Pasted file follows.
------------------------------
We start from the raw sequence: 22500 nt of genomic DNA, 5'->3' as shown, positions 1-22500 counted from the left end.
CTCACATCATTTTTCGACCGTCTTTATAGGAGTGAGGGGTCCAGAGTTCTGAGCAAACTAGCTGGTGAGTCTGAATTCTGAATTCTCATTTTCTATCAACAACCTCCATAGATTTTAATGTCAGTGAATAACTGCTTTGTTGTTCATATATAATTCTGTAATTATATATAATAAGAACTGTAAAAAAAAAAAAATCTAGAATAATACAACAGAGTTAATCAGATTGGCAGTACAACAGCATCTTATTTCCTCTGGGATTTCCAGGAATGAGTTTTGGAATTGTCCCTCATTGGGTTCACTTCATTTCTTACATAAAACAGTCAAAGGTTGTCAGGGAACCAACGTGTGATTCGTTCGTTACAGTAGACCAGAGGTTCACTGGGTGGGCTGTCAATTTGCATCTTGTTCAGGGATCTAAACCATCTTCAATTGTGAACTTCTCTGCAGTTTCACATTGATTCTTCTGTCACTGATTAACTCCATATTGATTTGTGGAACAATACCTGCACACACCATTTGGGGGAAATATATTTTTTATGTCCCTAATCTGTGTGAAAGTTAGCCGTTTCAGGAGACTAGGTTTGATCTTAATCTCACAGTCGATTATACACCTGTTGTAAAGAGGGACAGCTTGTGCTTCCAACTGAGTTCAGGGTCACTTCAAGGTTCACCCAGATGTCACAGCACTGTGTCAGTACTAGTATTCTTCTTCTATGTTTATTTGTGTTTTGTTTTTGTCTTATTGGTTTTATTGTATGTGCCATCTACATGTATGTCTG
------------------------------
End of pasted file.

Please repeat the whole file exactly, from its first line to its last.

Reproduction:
We start from the raw sequence: 22500 nt of genomic DNA, 5'->3' as shown, positions 1-22500 counted from the left end.
CTCACATCATTTTTCGACCGTCTTTATAGGAGTGAGGGGTCCAGAGTTCTGAGCAAACTAGCTGGTGAGTCTGAATTCTGAATTCTCATTTTCTATCAACAACCTCCATAGATTTTAATGTCAGTGAATAACTGCTTTGTTGTTCATATATAATTCTGTAATTATATATAATAAGAACTGTAAAAAAAAAAAAATCTAGAATAATACAACAGAGTTAATCAGATTGGCAGTACAACAGCATCTTATTTCCTCTGGGATTTCCAGGAATGAGTTTTGGAATTGTCCCTCATTGGGTTCACTTCATTTCTTACATAAAACAGTCAAAGGTTGTCAGGGAACCAACGTGTGATTCGTTCGTTACAGTAGACCAGAGGTTCACTGGGTGGGCTGTCAATTTGCATCTTGTTCAGGGATCTAAACCATCTTCAATTGTGAACTTCTCTGCAGTTTCACATTGATTCTTCTGTCACTGATTAACTCCATATTGATTTGTGGAACAATACCTGCACACACCATTTGGGGGAAATATATTTTTTATGTCCCTAATCTGTGTGAAAGTTAGCCGTTTCAGGAGACTAGGTTTGATCTTAATCTCACAGTCGATTATACACCTGTTGTAAAGAGGGACAGCTTGTGCTTCCAACTGAGTTCAGGGTCACTTCAAGGTTCACCCAGATGTCACAGCACTGTGTCAGTACTAGTATTCTTCTTCTATGTTTATTTGTGTTTTGTTTTTGTCTTATTGGTTTTATTGTATGTGCCATCTACATGTATGTCTG